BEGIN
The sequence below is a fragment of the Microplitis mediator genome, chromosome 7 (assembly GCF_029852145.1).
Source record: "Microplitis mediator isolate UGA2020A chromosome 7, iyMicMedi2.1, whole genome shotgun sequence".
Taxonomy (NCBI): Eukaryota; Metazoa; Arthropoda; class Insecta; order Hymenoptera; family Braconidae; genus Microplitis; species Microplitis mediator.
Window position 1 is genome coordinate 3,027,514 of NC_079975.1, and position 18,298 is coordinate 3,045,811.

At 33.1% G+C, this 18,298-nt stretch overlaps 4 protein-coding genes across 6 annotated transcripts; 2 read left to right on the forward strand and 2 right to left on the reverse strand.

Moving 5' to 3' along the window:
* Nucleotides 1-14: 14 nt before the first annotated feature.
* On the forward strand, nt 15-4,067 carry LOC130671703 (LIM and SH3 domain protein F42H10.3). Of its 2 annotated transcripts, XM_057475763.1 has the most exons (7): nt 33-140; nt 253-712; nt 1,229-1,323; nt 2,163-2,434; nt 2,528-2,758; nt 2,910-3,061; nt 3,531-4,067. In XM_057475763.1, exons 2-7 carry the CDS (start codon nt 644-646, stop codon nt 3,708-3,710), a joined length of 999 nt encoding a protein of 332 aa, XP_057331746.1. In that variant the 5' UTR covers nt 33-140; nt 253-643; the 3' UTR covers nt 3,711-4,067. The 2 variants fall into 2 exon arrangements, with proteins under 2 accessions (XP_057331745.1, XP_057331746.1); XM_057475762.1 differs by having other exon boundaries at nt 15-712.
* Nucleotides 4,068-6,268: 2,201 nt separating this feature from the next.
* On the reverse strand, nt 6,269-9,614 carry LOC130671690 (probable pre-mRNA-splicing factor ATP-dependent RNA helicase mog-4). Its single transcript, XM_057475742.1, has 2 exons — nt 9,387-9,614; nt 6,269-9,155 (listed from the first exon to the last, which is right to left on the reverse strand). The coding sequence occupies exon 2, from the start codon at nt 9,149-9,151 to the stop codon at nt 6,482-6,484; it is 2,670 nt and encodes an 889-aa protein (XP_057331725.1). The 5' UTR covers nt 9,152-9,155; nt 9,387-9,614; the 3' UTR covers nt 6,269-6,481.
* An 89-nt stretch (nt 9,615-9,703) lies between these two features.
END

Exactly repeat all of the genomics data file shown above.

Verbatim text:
The sequence below is a fragment of the Microplitis mediator genome, chromosome 7 (assembly GCF_029852145.1).
Source record: "Microplitis mediator isolate UGA2020A chromosome 7, iyMicMedi2.1, whole genome shotgun sequence".
Taxonomy (NCBI): Eukaryota; Metazoa; Arthropoda; class Insecta; order Hymenoptera; family Braconidae; genus Microplitis; species Microplitis mediator.
Window position 1 is genome coordinate 3,027,514 of NC_079975.1, and position 18,298 is coordinate 3,045,811.

At 33.1% G+C, this 18,298-nt stretch overlaps 4 protein-coding genes across 6 annotated transcripts; 2 read left to right on the forward strand and 2 right to left on the reverse strand.

Moving 5' to 3' along the window:
* Nucleotides 1-14: 14 nt before the first annotated feature.
* On the forward strand, nt 15-4,067 carry LOC130671703 (LIM and SH3 domain protein F42H10.3). Of its 2 annotated transcripts, XM_057475763.1 has the most exons (7): nt 33-140; nt 253-712; nt 1,229-1,323; nt 2,163-2,434; nt 2,528-2,758; nt 2,910-3,061; nt 3,531-4,067. In XM_057475763.1, exons 2-7 carry the CDS (start codon nt 644-646, stop codon nt 3,708-3,710), a joined length of 999 nt encoding a protein of 332 aa, XP_057331746.1. In that variant the 5' UTR covers nt 33-140; nt 253-643; the 3' UTR covers nt 3,711-4,067. The 2 variants fall into 2 exon arrangements, with proteins under 2 accessions (XP_057331745.1, XP_057331746.1); XM_057475762.1 differs by having other exon boundaries at nt 15-712.
* Nucleotides 4,068-6,268: 2,201 nt separating this feature from the next.
* On the reverse strand, nt 6,269-9,614 carry LOC130671690 (probable pre-mRNA-splicing factor ATP-dependent RNA helicase mog-4). Its single transcript, XM_057475742.1, has 2 exons — nt 9,387-9,614; nt 6,269-9,155 (listed from the first exon to the last, which is right to left on the reverse strand). The coding sequence occupies exon 2, from the start codon at nt 9,149-9,151 to the stop codon at nt 6,482-6,484; it is 2,670 nt and encodes an 889-aa protein (XP_057331725.1). The 5' UTR covers nt 9,152-9,155; nt 9,387-9,614; the 3' UTR covers nt 6,269-6,481.
* An 89-nt stretch (nt 9,615-9,703) lies between these two features.